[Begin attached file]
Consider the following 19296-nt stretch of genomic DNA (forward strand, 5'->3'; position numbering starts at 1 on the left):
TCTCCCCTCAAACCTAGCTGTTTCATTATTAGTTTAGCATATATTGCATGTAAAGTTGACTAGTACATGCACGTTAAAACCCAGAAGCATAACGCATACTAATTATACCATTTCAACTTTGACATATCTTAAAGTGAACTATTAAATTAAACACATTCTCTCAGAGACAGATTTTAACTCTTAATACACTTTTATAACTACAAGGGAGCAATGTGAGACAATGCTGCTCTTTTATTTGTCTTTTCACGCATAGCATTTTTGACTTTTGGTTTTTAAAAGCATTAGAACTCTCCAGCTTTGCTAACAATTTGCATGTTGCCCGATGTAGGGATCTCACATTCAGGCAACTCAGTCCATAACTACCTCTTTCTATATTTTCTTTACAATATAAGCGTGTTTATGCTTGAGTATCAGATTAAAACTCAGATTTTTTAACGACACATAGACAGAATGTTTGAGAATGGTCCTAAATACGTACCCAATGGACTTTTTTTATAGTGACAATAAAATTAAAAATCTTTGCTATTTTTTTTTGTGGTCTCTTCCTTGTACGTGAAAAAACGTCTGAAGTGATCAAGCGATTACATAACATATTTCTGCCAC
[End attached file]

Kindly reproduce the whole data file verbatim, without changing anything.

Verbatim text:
Consider the following 19296-nt stretch of genomic DNA (forward strand, 5'->3'; position numbering starts at 1 on the left):
TCTCCCCTCAAACCTAGCTGTTTCATTATTAGTTTAGCATATATTGCATGTAAAGTTGACTAGTACATGCACGTTAAAACCCAGAAGCATAACGCATACTAATTATACCATTTCAACTTTGACATATCTTAAAGTGAACTATTAAATTAAACACATTCTCTCAGAGACAGATTTTAACTCTTAATACACTTTTATAACTACAAGGGAGCAATGTGAGACAATGCTGCTCTTTTATTTGTCTTTTCACGCATAGCATTTTTGACTTTTGGTTTTTAAAAGCATTAGAACTCTCCAGCTTTGCTAACAATTTGCATGTTGCCCGATGTAGGGATCTCACATTCAGGCAACTCAGTCCATAACTACCTCTTTCTATATTTTCTTTACAATATAAGCGTGTTTATGCTTGAGTATCAGATTAAAACTCAGATTTTTTAACGACACATAGACAGAATGTTTGAGAATGGTCCTAAATACGTACCCAATGGACTTTTTTTATAGTGACAATAAAATTAAAAATCTTTGCTATTTTTTTTTGTGGTCTCTTCCTTGTACGTGAAAAAACGTCTGAAGTGATCAAGCGATTACATAACATATTTCTGCCAC